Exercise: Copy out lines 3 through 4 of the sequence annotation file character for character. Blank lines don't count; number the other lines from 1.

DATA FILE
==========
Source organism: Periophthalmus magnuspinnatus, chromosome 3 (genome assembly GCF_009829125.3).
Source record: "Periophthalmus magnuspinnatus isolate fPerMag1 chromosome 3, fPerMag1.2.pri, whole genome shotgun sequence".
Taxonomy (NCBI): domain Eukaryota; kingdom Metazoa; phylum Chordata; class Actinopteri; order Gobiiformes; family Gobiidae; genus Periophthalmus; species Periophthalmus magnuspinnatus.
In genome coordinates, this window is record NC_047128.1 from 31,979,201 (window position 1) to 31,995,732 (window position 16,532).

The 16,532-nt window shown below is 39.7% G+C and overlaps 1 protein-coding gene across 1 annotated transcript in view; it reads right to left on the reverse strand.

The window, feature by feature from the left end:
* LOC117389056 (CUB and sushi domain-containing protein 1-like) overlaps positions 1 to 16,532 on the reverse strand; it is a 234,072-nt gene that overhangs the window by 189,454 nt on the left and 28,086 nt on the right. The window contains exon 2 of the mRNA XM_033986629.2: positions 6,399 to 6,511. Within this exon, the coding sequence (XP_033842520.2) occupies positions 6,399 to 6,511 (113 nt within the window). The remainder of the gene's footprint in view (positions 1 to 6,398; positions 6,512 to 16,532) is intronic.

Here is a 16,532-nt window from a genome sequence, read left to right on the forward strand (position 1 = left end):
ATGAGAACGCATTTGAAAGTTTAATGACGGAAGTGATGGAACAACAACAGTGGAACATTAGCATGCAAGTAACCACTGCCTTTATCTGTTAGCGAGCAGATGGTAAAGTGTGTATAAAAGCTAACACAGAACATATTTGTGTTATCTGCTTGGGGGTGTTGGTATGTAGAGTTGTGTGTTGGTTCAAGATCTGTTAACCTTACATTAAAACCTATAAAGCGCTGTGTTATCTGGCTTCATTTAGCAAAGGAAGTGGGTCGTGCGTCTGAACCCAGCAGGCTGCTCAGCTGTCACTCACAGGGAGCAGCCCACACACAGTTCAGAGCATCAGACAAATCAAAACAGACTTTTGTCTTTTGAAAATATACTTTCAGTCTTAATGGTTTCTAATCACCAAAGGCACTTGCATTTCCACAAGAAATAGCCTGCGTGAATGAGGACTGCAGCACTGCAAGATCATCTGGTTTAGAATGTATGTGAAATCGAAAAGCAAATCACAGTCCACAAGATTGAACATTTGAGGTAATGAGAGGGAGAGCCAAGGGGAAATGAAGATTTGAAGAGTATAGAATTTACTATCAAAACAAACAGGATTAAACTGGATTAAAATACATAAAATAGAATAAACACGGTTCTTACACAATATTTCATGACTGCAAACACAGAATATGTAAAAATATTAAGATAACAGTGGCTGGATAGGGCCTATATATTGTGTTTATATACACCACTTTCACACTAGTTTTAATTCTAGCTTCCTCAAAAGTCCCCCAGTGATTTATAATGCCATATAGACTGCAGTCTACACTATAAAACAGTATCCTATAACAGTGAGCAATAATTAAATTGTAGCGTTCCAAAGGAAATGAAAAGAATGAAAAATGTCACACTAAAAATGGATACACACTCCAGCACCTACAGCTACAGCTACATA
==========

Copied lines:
Taxonomy (NCBI): domain Eukaryota; kingdom Metazoa; phylum Chordata; class Actinopteri; order Gobiiformes; family Gobiidae; genus Periophthalmus; species Periophthalmus magnuspinnatus.
In genome coordinates, this window is record NC_047128.1 from 31,979,201 (window position 1) to 31,995,732 (window position 16,532).